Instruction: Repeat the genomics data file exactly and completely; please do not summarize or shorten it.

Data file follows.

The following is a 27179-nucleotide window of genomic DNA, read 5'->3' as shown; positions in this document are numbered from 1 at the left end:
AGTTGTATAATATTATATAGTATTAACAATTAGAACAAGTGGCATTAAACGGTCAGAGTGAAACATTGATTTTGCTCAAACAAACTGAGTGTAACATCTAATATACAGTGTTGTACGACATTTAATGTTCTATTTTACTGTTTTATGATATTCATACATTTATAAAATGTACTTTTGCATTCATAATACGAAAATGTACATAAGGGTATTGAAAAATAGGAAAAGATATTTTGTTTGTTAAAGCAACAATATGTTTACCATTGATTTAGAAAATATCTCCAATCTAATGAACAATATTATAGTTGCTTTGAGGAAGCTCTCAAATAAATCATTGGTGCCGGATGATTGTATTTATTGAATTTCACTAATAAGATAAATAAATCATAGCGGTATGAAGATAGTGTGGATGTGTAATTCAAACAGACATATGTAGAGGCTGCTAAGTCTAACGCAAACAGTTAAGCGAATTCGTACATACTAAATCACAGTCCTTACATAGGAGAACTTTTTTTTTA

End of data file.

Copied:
The following is a 27179-nucleotide window of genomic DNA, read 5'->3' as shown; positions in this document are numbered from 1 at the left end:
AGTTGTATAATATTATATAGTATTAACAATTAGAACAAGTGGCATTAAACGGTCAGAGTGAAACATTGATTTTGCTCAAACAAACTGAGTGTAACATCTAATATACAGTGTTGTACGACATTTAATGTTCTATTTTACTGTTTTATGATATTCATACATTTATAAAATGTACTTTTGCATTCATAATACGAAAATGTACATAAGGGTATTGAAAAATAGGAAAAGATATTTTGTTTGTTAAAGCAACAATATGTTTACCATTGATTTAGAAAATATCTCCAATCTAATGAACAATATTATAGTTGCTTTGAGGAAGCTCTCAAATAAATCATTGGTGCCGGATGATTGTATTTATTGAATTTCACTAATAAGATAAATAAATCATAGCGGTATGAAGATAGTGTGGATGTGTAATTCAAACAGACATATGTAGAGGCTGCTAAGTCTAACGCAAACAGTTAAGCGAATTCGTACATACTAAATCACAGTCCTTACATAGGAGAACTTTTTTTTTA